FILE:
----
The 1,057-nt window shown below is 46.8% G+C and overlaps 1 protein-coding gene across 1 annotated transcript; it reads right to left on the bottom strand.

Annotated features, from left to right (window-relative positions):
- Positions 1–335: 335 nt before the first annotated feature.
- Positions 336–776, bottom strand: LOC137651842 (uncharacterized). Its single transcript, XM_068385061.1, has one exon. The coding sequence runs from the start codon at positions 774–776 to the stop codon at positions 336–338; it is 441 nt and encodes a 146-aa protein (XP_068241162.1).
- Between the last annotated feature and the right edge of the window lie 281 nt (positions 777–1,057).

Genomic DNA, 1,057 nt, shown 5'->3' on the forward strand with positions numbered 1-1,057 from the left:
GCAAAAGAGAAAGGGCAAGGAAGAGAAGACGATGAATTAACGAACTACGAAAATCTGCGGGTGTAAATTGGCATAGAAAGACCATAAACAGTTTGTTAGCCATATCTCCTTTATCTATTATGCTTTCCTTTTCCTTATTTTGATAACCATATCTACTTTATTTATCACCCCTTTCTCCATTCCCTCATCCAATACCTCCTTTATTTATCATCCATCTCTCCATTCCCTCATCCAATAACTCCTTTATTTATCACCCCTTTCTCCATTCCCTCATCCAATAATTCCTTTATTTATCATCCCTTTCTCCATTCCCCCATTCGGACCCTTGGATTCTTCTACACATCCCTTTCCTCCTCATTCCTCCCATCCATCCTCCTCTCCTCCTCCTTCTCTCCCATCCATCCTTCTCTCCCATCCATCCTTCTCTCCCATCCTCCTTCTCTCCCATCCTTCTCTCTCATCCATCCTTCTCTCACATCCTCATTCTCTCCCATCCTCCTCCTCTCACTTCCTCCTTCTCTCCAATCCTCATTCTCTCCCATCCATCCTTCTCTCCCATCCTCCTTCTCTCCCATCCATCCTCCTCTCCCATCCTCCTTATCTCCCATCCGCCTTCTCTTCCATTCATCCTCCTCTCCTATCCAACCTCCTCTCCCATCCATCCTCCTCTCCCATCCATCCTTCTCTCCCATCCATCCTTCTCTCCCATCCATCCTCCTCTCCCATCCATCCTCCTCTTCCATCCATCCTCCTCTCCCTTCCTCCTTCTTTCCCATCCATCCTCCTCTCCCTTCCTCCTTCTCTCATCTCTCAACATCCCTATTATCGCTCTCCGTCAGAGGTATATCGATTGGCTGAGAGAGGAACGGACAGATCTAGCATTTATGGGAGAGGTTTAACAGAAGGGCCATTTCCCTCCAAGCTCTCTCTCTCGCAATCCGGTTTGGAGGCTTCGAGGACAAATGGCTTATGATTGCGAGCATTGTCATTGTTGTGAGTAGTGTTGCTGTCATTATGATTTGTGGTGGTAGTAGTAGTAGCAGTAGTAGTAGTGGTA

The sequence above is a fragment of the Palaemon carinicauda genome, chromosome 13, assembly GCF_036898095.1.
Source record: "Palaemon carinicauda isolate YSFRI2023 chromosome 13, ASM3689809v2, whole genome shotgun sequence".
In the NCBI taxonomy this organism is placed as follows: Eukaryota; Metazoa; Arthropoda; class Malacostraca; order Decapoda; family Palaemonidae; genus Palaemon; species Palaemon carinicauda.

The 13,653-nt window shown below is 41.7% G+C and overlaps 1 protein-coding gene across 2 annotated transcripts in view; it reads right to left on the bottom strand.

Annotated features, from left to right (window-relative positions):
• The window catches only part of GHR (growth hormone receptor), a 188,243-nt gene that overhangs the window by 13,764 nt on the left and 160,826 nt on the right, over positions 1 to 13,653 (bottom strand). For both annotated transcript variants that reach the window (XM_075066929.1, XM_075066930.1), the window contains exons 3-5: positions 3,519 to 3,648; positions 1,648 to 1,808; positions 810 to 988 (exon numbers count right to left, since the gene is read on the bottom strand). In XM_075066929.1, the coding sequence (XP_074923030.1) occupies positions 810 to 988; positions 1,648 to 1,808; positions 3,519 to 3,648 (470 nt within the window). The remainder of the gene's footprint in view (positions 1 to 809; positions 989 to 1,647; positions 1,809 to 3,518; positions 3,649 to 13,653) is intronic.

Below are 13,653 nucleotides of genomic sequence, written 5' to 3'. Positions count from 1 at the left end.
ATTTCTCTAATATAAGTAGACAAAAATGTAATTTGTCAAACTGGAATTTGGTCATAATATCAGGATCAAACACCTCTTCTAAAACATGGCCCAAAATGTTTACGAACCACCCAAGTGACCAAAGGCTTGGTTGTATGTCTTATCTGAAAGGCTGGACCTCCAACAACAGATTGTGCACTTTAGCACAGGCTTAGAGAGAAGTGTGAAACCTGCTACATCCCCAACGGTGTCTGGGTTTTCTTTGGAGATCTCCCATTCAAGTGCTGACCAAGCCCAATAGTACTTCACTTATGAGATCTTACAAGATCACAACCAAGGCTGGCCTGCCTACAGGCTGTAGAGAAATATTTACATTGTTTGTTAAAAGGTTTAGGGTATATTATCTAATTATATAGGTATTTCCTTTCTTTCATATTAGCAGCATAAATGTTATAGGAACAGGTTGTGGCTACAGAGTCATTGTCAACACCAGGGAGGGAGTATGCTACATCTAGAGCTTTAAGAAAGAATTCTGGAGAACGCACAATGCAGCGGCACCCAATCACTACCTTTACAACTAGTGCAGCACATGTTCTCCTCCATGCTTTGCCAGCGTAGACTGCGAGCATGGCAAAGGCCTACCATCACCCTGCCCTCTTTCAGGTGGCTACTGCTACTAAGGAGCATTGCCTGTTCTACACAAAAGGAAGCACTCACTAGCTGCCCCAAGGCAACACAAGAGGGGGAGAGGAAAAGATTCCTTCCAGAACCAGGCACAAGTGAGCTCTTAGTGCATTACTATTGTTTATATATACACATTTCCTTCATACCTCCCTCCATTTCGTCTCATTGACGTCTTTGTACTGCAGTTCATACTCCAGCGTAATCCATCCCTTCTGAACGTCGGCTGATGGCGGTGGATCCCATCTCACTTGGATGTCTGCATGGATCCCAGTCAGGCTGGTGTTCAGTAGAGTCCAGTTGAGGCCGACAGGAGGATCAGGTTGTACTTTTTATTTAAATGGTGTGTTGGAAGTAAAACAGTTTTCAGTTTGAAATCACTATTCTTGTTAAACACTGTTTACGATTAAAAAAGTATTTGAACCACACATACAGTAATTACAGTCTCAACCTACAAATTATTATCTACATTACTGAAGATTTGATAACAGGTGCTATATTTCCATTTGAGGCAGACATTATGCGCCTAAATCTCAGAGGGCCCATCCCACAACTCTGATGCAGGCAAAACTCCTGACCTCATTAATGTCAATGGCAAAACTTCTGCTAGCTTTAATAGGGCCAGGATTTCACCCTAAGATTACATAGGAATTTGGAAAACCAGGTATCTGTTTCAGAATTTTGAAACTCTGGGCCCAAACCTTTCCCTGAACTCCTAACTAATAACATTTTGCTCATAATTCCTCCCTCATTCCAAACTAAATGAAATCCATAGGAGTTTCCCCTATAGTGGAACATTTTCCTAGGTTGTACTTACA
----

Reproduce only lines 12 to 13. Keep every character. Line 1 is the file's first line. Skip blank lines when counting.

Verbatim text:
Annotated features, from left to right (window-relative positions):
• The window catches only part of GHR (growth hormone receptor), a 188,243-nt gene that overhangs the window by 13,764 nt on the left and 160,826 nt on the right, over positions 1 to 13,653 (bottom strand). For both annotated transcript variants that reach the window (XM_075066929.1, XM_075066930.1), the window contains exons 3-5: positions 3,519 to 3,648; positions 1,648 to 1,808; positions 810 to 988 (exon numbers count right to left, since the gene is read on the bottom strand). In XM_075066929.1, the coding sequence (XP_074923030.1) occupies positions 810 to 988; positions 1,648 to 1,808; positions 3,519 to 3,648 (470 nt within the window). The remainder of the gene's footprint in view (positions 1 to 809; positions 989 to 1,647; positions 1,809 to 3,518; positions 3,649 to 13,653) is intronic.